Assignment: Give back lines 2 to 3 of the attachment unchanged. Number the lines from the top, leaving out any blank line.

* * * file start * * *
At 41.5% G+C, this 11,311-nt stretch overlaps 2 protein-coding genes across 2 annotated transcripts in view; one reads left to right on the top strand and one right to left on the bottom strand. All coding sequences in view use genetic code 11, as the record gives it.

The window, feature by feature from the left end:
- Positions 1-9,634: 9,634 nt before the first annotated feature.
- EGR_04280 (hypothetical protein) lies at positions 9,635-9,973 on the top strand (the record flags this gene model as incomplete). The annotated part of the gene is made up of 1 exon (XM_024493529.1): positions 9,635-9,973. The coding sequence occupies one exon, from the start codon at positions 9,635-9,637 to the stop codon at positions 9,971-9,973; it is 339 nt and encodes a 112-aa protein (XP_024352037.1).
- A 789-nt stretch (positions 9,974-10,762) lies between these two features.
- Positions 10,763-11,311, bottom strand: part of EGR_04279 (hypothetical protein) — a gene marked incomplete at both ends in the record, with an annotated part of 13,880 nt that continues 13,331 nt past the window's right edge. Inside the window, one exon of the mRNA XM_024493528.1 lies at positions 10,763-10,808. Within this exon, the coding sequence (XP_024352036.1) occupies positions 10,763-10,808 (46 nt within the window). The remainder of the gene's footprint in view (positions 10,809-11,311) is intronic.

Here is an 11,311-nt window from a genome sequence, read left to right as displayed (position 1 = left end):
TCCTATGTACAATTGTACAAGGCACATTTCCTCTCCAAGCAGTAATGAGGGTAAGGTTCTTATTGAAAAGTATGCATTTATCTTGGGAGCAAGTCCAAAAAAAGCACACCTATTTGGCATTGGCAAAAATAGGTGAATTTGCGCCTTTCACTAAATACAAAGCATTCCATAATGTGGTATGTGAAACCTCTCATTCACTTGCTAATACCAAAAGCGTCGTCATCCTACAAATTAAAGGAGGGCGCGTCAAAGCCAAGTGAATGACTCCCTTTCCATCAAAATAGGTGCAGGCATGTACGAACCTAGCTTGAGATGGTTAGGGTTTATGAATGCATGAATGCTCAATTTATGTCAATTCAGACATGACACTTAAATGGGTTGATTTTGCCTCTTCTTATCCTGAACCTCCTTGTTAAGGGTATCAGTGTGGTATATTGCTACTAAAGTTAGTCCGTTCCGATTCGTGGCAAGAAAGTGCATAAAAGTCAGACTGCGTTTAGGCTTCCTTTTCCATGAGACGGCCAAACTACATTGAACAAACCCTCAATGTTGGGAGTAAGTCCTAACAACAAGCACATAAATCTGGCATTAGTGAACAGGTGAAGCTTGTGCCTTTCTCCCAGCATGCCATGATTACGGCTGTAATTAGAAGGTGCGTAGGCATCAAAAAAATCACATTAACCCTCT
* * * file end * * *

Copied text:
The window, feature by feature from the left end:
- Positions 1-9,634: 9,634 nt before the first annotated feature.